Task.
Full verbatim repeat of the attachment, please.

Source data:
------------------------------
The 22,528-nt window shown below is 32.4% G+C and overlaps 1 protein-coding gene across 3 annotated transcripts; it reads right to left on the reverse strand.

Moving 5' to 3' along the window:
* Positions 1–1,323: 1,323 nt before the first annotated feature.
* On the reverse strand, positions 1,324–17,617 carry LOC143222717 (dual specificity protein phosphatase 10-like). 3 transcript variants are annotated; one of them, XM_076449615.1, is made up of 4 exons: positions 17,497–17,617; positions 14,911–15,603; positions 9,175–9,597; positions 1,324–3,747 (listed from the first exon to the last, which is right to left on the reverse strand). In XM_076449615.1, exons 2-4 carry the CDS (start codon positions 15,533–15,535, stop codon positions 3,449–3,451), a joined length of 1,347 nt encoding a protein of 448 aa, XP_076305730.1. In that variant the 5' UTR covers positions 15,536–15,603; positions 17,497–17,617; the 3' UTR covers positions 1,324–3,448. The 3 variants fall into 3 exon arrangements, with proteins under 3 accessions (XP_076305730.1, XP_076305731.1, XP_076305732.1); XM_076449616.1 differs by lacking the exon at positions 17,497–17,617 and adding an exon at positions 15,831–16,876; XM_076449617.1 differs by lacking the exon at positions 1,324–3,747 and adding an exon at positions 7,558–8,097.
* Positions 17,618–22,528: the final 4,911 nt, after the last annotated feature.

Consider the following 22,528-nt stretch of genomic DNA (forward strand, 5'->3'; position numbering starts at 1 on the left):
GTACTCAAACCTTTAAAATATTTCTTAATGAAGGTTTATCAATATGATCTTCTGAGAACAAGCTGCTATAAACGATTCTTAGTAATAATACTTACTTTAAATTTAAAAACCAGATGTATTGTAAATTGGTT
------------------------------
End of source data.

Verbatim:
The 22,528-nt window shown below is 32.4% G+C and overlaps 1 protein-coding gene across 3 annotated transcripts; it reads right to left on the reverse strand.

Moving 5' to 3' along the window:
* Positions 1–1,323: 1,323 nt before the first annotated feature.
* On the reverse strand, positions 1,324–17,617 carry LOC143222717 (dual specificity protein phosphatase 10-like). 3 transcript variants are annotated; one of them, XM_076449615.1, is made up of 4 exons: positions 17,497–17,617; positions 14,911–15,603; positions 9,175–9,597; positions 1,324–3,747 (listed from the first exon to the last, which is right to left on the reverse strand). In XM_076449615.1, exons 2-4 carry the CDS (start codon positions 15,533–15,535, stop codon positions 3,449–3,451), a joined length of 1,347 nt encoding a protein of 448 aa, XP_076305730.1. In that variant the 5' UTR covers positions 15,536–15,603; positions 17,497–17,617; the 3' UTR covers positions 1,324–3,448. The 3 variants fall into 3 exon arrangements, with proteins under 3 accessions (XP_076305730.1, XP_076305731.1, XP_076305732.1); XM_076449616.1 differs by lacking the exon at positions 17,497–17,617 and adding an exon at positions 15,831–16,876; XM_076449617.1 differs by lacking the exon at positions 1,324–3,747 and adding an exon at positions 7,558–8,097.
* Positions 17,618–22,528: the final 4,911 nt, after the last annotated feature.

Consider the following 22,528-nt stretch of genomic DNA (forward strand, 5'->3'; position numbering starts at 1 on the left):
GTACTCAAACCTTTAAAATATTTCTTAATGAAGGTTTATCAATATGATCTTCTGAGAACAAGCTGCTATAAACGATTCTTAGTAATAATACTTACTTTAAATTTAAAAACCAGATGTATTGTAAATTGGTT